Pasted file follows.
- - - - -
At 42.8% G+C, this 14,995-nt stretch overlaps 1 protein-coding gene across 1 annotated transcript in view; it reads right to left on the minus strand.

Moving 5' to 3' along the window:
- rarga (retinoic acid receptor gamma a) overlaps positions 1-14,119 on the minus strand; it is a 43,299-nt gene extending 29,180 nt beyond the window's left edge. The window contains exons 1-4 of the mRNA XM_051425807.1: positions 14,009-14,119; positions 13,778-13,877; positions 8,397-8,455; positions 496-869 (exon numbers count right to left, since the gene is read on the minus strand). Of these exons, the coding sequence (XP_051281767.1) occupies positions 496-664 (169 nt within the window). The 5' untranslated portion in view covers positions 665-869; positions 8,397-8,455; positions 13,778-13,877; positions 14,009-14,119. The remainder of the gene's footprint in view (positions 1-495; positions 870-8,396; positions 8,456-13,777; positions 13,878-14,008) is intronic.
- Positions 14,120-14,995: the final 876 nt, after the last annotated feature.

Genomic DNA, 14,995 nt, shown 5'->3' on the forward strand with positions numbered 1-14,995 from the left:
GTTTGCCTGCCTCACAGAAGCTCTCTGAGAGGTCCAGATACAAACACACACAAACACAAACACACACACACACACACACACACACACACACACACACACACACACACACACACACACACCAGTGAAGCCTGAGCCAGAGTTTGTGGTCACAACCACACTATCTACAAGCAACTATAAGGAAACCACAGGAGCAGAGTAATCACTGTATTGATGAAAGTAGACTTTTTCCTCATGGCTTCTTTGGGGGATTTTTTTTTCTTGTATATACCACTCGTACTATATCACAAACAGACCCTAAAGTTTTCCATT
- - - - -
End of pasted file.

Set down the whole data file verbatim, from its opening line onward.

At 42.8% G+C, this 14,995-nt stretch overlaps 1 protein-coding gene across 1 annotated transcript in view; it reads right to left on the minus strand.

Moving 5' to 3' along the window:
- rarga (retinoic acid receptor gamma a) overlaps positions 1-14,119 on the minus strand; it is a 43,299-nt gene extending 29,180 nt beyond the window's left edge. The window contains exons 1-4 of the mRNA XM_051425807.1: positions 14,009-14,119; positions 13,778-13,877; positions 8,397-8,455; positions 496-869 (exon numbers count right to left, since the gene is read on the minus strand). Of these exons, the coding sequence (XP_051281767.1) occupies positions 496-664 (169 nt within the window). The 5' untranslated portion in view covers positions 665-869; positions 8,397-8,455; positions 13,778-13,877; positions 14,009-14,119. The remainder of the gene's footprint in view (positions 1-495; positions 870-8,396; positions 8,456-13,777; positions 13,878-14,008) is intronic.
- Positions 14,120-14,995: the final 876 nt, after the last annotated feature.

Genomic DNA, 14,995 nt, shown 5'->3' on the forward strand with positions numbered 1-14,995 from the left:
GTTTGCCTGCCTCACAGAAGCTCTCTGAGAGGTCCAGATACAAACACACACAAACACAAACACACACACACACACACACACACACACACACACACACACACACACACACACACACACACCAGTGAAGCCTGAGCCAGAGTTTGTGGTCACAACCACACTATCTACAAGCAACTATAAGGAAACCACAGGAGCAGAGTAATCACTGTATTGATGAAAGTAGACTTTTTCCTCATGGCTTCTTTGGGGGATTTTTTTTTCTTGTATATACCACTCGTACTATATCACAAACAGACCCTAAAGTTTTCCATT